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Off Highway Equipment: Cooling Airflow

Keeping Cool Under Pressure

Excessive recirculation within the fan caused inefficient cooling; Right: Design changes to shroud greatly reduced recirculation and provided better cooling to underhood vehicle compartments.

Adequate cooling airflow through heat exchangers is an essential element of vehicle thermal management. Many other vehicle systems, such as engine cooling, transmission, HVAC, and power steering have significant cooling requirements and their thermal efficiency has a direct impact on the fuel economy, performance, and comfort aspects of a vehicle. The design of a cooling airflow management system should also account for the constraints and design issues related to front-end appearance, as well as the trade-offs with other vehicle performance characteristics (such as aerodynamic performance).

Recent trends in the industry towards more powerful engines with higher heat rejection requirements and ever tighter underhood packaging pose significant challenges in the design of efficient cooling airflow systems. To comply with warranty requirements, the OEM must also ensure that supplier-provided components such as engines and transmissions will operate within the specified temperature ranges. Accurate prediction of the cooling of thermal components and systems early in the product development process is essential.


Accurate prediction of cooling airflows is required to reliably predict the performance of thermal management systems under realistic vehicle operating conditions. The flow patterns and the air temperature distribution in the underhood are highly complex and transient due to the intricate interaction of the ram air and the cooling fan flows, along with variations in air density and temperature as a result of heat from the thermal systems. In addition, they are very sensitive to vehicle operating conditions and fine geometric details. Therefore, a high-fidelity simulation is necessary to capture the relevant physics associated with cooling airflow prediction.

Vehicle thermal management is a system design problem. There is a complex interaction between multiple heat exchangers commonly found in modern vehicles and with other underhood components such as cooling fans, shrouds, and the engine block, as well as with system-level controllers. The entire system must be analyzed in order to optimize system level performance.


PowerFLOW’s unique, inherently transient Lattice Boltzmann-based physics enables it to perform simulations that accurately predict real-world transient conditions on the most complex geometry. Each simulation predicts time-accurate evolution of the airflow around the vehicle and through the engine bay and underbody. Air density and temperature variations and their effects on the velocity field are fully accounted for. This is particularly important for idle conditions where buoyancy effects are significant. The ability to simulate with fully detailed geometry makes it possible to investigate the effects of geometry details (for example, seals to prevent leakage and recirculation) on the local flow field. Cooling fans are an important mechanism to drive the cooling airflows, especially at low vehicle speed. PowerFLOW features true rotating geometry, providing fully accurate simulation of moving cooling fans.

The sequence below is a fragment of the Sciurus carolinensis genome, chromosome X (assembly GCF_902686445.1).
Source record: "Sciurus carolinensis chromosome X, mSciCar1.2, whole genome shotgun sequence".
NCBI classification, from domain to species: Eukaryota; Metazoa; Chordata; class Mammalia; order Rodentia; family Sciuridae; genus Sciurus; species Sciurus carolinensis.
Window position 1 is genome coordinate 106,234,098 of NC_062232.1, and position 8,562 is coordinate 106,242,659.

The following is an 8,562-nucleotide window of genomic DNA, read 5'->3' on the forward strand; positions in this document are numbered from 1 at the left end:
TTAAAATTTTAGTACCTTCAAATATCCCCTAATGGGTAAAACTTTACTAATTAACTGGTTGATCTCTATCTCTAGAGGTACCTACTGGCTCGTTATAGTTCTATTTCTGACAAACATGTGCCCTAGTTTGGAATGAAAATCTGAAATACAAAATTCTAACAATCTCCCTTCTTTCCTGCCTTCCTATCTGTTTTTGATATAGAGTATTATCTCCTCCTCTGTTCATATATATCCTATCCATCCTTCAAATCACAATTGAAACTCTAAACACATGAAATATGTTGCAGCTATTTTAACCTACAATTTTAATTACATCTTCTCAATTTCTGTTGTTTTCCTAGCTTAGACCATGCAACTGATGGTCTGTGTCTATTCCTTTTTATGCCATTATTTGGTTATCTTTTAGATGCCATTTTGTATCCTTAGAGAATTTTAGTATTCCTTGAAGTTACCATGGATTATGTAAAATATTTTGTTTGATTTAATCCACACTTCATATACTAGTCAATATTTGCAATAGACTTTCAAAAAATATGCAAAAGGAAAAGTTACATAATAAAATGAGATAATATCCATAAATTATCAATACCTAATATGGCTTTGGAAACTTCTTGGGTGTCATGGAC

The heat rejection from heat exchangers are calculated using  PowerCOOL — a fully coupled heat exchanger modeling tool. PowerCOOL uses the precise airflow distribution provided by PowerFLOW as its input and in turn provides the coolant side temperature distribution, top-tank temperature, and heat rejection information. PowerCOOL handles various types of compact cross-flow type automotive heat exchangers including radiators, charge-air-coolers, oil coolers and condensers.

Using this coupled simulation approach, you can:

  • Estimate heat exchanger and fan performance under vehicle installed conditions (including multiple heat exchangers, fans, shroud, blockage effect) for a wide range of vehicle operating conditions (including high and low vehicle speeds, and idle).
  • Improve the design of individual components of the cooling package for better efficiency.
  • Analyze various cooling system layout concepts against thermal design limits.
  • Identify the relationship between vehicle front-end design (grille opening size, location, and texture) and the cooling airflows.
  • Optimize the underhood component layout to minimize the system resistance to cooling airflows that contributes to the overall drag of a vehicle.

Using the PowerFLOW cooling airflow solution can significantly reduce the need for prototype testing in the thermal wind tunnels. You can perform the design and testing of the cooling package well before prototypes are built. This results in a significant reduction in design cost, and drastically improved quality of the first prototype. Renault reported an approximate 30% reduction in the time spent in the thermal wind tunnel. Significant improvements of the cooling performance were also reported by AGCO (for off-road vehicles) and Bentley (for performance cars).


Simulation Preparation: 
Results Analysis: